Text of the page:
Friday, April 12, 2013

This Day in History: Apr 12, 1864: The Fort Pillow Massacre

During the American Civil War, Major General Nathan Bedford Forrest's Confederate raiders attack the isolated Union garrison at Fort Pillow, Tennessee, overlooking the Mississippi River. The fort, an important part of the Confederate river defense system, was captured by federal forces in 1862. Of the 500-strong Union garrison defending the fort, more than half the soldiers were African-Americans.

After an initial bombardment, General Forrest asked for the garrison's surrender. The Union commander refused, and Forrest's 1,500 cavalry troopers easily stormed and captured the fort, suffering only moderate casualties. However, the extremely high proportion of Union casualties--231 killed and more than 100 seriously wounded--raised questions about the Confederates' conduct after the battle. Union survivors' accounts, later supported by a federal investigation, concluded that African-American troops were massacred by Forrest's men after surrendering. Southern accounts disputed these findings, and controversy over the battle continues today.

The enlistment of African-Americans into the Union army began after the enactment of the Emancipation Proclamation on January 1, 1863, and by the war's end 180,000 African Americans had fought in the Union army and 10,000 in the navy.

More on the Massacre

Union and Confederate sources claimed that even though the Union troops surrendered, Forrest's men massacred them in cold blood. Surviving members of the garrison said that most of their men surrendered and threw down their arms, only to be shot or bayoneted by the attackers, who repeatedly shouted, "No quarter! No quarter!"[8] The Joint Committee On the Conduct of the War immediately investigated the incident and concluded that the Confederates shot most of the garrison after it had surrendered. A 2002 study by Albert Castel concluded that the Union forces were indiscriminately massacred after Fort Pillow "had ceased resisting or was incapable of resistance."[9] Historian Andrew Ward in 2005 reached the conclusion that an atrocity in the modern sense occurred at Fort Pillow, including the murders of fleeing black civilians, but that the event was not premeditated nor officially sanctioned by Confederate commanders.[10]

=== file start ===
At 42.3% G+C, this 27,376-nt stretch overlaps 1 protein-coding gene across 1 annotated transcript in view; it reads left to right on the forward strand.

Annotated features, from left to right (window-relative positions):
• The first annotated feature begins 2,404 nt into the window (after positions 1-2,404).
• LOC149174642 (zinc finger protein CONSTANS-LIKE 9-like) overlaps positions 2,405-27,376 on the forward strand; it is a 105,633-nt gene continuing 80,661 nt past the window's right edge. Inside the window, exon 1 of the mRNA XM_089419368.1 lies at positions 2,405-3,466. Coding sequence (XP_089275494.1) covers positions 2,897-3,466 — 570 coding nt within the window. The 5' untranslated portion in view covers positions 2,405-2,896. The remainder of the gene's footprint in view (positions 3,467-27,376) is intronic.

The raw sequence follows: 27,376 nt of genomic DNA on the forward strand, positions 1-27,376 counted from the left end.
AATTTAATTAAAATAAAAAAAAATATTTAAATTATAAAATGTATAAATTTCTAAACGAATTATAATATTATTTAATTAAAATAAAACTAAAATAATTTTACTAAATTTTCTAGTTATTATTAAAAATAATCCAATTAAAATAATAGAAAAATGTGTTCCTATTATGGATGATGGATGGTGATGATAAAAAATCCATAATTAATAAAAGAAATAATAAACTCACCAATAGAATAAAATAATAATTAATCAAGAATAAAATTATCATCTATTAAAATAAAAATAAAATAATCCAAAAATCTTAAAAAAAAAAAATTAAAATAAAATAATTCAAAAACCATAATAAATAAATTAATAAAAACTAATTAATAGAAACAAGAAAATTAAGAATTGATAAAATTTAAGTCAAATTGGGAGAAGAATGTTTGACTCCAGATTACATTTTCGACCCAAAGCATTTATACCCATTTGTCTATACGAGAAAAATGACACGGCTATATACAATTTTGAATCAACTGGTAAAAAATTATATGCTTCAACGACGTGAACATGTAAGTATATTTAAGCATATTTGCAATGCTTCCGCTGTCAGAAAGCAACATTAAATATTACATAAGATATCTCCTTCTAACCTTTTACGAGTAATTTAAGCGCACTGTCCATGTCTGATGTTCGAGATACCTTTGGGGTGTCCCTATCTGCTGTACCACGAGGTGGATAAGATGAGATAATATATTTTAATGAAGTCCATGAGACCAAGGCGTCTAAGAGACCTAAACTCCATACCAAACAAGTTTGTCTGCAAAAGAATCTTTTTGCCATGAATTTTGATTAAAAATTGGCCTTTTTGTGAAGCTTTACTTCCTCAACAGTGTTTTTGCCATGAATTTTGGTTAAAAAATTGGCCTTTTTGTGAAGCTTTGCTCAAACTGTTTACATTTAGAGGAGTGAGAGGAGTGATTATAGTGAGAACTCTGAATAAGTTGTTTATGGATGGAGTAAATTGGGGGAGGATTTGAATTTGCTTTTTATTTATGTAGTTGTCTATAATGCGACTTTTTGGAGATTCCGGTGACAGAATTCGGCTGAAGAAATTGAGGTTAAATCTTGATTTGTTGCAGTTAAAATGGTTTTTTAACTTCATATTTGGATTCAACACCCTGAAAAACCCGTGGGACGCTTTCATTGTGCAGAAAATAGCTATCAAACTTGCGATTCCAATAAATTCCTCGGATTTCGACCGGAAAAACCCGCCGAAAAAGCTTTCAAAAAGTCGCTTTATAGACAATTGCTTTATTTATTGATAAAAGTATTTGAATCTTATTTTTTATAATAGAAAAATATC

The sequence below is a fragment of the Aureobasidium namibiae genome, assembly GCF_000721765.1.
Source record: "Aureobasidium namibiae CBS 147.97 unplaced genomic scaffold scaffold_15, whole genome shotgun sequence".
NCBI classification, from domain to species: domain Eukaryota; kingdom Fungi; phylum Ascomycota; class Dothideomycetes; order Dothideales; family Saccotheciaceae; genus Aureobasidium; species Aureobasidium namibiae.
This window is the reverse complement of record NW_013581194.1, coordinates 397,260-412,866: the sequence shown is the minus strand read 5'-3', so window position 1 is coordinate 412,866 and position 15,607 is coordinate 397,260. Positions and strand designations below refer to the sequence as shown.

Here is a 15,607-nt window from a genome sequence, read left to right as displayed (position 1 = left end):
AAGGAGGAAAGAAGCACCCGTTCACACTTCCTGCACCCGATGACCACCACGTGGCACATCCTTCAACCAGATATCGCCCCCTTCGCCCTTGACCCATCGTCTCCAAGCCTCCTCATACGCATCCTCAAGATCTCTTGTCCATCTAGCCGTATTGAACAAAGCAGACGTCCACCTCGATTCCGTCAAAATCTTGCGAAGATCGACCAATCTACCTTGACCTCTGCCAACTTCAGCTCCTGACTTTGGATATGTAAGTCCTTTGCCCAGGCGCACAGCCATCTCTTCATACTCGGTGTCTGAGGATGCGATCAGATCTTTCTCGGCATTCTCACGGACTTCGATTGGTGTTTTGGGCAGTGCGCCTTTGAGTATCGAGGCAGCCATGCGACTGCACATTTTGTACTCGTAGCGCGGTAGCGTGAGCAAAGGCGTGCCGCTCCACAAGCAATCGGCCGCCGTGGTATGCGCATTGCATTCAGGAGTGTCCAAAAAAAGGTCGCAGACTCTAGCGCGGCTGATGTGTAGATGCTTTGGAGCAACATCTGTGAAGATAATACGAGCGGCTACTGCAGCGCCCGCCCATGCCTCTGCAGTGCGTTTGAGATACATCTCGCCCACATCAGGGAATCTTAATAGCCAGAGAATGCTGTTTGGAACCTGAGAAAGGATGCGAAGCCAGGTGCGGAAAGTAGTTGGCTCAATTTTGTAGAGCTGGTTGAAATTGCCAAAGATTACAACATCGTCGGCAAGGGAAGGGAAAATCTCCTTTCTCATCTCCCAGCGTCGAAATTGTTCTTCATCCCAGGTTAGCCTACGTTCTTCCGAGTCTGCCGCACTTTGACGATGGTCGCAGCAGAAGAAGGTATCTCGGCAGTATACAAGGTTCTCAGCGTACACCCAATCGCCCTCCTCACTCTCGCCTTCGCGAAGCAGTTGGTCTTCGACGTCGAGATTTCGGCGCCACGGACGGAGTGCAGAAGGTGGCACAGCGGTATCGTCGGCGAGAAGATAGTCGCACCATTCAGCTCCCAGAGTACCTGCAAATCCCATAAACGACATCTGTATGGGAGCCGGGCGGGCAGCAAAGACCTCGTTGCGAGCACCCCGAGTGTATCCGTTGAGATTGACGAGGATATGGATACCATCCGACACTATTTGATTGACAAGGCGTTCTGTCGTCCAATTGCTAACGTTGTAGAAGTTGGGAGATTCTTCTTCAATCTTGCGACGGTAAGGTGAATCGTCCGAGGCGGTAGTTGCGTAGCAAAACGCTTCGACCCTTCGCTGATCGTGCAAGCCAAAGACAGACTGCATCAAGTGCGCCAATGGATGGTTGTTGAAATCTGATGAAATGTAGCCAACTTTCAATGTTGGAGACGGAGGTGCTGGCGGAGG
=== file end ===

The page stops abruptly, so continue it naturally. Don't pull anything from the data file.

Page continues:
Recent histories agree that a massacre occurred: Richard Fuchs, author of An Unerring Fire, concludes, “The affair at Fort Pillow was simply an orgy of death, a mass lynching to satisfy the basest of conduct – intentional murder – for the vilest of reasons – racism and personal enmity.”[11] Ward states, “Whether the massacre was premeditated or spontaneous does not address the more fundamental question of whether a massacre took place... it certainly did, in every dictionary sense of the word.”[12] John Cimprich states, “The new paradigm in social attitudes and the fuller use of available evidence has favored a massacre interpretation... Debate over the memory of this incident formed a part of sectional and racial conflicts for many years after the war, but the reinterpretation of the event during the last thirty years offers some hope that society can move beyond past intolerance.”[13]

Lieutenant Daniel Van Horn of the 6th U. S. Heavy Artillery (Colored) stated in his official report "There never was a surrender of the fort, both officers and men declaring they never would surrender or ask for quarter."[14] Another officer of the unit, however, and the only surviving officers of the 13th Tennessee Cavalry attested to the characterization that unarmed soldiers were killed in the act of surrendering. However, a Confederate sergeant, in a letter written home shortly after the battle said that "the poor, deluded negroes would run up to our men, fall upon their knees, and with uplifted hand scream for mercy, but were ordered to their feet and then shot down."[15] This account is consistent with the relatively high comparative casualties sustained by race of the defenders. (See next section.)